I attended Mercer University from 2004-8. It was an exciting time to be a student there, but maybe it’s always exciting to be an undergraduate. Beneath the heavy, humid stillness of Middle Georgia, the college was in upheaval, and discussion cropped up all over campus over what, exactly, it meant for the institution to be Southern Baptist, to be situated in that hazy, noble thing called the Judeo-Christian tradition.
I was a scrawny student watching from the sidelines, becoming increasingly vocal in our round table classes on Paradise Lost and Pascal and Jane Austen. But I was perhaps most captivated by the children’s literature class I took with a young and dynamic professor, Anya Silver.
Outside of the classroom, I was reading in the Macon cherry blossoms and thrift shopping with my roommates and pining for my high school sweetheart back home. And a future was taking shape in front of me as I wrote and re-wrote my honors thesis under Anya’s guidance: a life of books and academia, marriage and family.
At the time, Anya, then still Dr. Silver to me, lived a few blocks from campus with her young son and professor husband. They alternated teaching days and their lives fascinated me: I was being courted by the son of professors, and he was starting to head in that direction himself, even as I fell in love with scholarly research in chipping away at my thesis.
Anya and her husband Andy were some of the first adults I could see myself wanting to be. They weren’t the only married couple in my department– he-Stege and she-Stege were still the reigning monarchs in my first couple years at Mercer — but the Silvers were approachably young and had a child, a possibility that I was beginning to come awake to in my early twenties.
After college, Anya and I kept in touch as I applied first to English PhD programs and then, after Uganda, shifted my gaze toward library school. She cheered me on as my dreams changed, never making me feel like she considered them a devolution. We passed book recommendations back and forth; she admired photos of my children; I went back and re-read her poetry. She had this kind of warm, involved presence in the lives of many of her former students.
One afternoon last week, a college roommate thoughtfully texted me the news of Anya’s passing. I drove back to my friend Trish’s house with my van a turmoil of noisy kids and my mind a turmoil of scattered sadnesses and fragmented prayers. Anya had never not been touched by cancer in the years I’d known her, and had somehow grown invulnerable in my mind. She could stare down prognoses with unflinching poetry, crack jokes about harrowing treatments. In facing death, she became all the more alive to wonder.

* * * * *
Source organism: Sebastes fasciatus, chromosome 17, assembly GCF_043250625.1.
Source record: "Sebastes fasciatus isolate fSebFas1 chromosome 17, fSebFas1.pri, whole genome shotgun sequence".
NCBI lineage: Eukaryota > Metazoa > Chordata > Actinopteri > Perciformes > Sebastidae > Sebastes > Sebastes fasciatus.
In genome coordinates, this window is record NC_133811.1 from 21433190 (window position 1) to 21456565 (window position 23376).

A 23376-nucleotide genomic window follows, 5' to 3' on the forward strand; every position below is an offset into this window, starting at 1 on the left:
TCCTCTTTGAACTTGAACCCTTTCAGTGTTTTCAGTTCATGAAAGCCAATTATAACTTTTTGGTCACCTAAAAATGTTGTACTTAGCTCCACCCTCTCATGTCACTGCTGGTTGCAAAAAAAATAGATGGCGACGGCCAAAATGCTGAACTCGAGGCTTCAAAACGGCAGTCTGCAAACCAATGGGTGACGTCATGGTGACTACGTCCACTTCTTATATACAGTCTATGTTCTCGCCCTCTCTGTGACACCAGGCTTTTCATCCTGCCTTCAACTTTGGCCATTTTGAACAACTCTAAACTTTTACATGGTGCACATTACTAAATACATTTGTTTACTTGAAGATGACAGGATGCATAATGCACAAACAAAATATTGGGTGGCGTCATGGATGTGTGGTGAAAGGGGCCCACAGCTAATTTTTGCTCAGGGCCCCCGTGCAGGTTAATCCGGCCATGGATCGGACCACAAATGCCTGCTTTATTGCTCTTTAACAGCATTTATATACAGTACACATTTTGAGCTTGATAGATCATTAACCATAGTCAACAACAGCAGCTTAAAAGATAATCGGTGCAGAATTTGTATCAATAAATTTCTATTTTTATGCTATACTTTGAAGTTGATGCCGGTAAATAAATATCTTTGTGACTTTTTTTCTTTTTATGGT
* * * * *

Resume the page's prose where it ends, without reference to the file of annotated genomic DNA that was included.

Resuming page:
My friend Trish, at whose home we were staying, has been for years another mentor of sorts. In age I fall almost perfectly between her and her oldest daughter, and she’s been someone I can look to for one model of the life I’ve come to seek: a life still crammed with books and marriage, family and faith, even if it crowds out, at least for now, a formal career. I was struck by the depth of impact these two women (and so many others) have had in my life, offering themselves transparently to younger women seeking guidance. These are women ahead of me in raising their children, in running a household, in crafting their writing. Their generosity and humility in laying bare their lives, their choices, so that I may choose alike or find my own way–this is surely gift.
As my time as an undergrad recedes further and further into the past, as my reading of Charlotte’s Web in an old chapel classroom plagued by wasps is superseded by subsequent readings with my own children in the bright sunlight that filters in from the back deck, I hope I can find the strength and patience and humility to hold up my own life so that others can see it and consider. Maybe that has always been a part of this blog: here, then, is what I have learned, and how I have lived. Learn from it as you will.
I’ll close with one of Anya’s poems:
August evening, church bells,
light shattered on the quick
creek as in a Seurat painting,
grass thick with Queen Anne’s lace,
the summer sun still so late
in setting that bedtime comes late
for the children scattered in a garden
to catch the slugs eating their plants.
Late summer, and the roses in second
bloom know what’s coming.
But for now, bells, water, laughter,
my mother and I walking together
arm in arm, because happiness
is a decision each of us has made,
without even discussing it.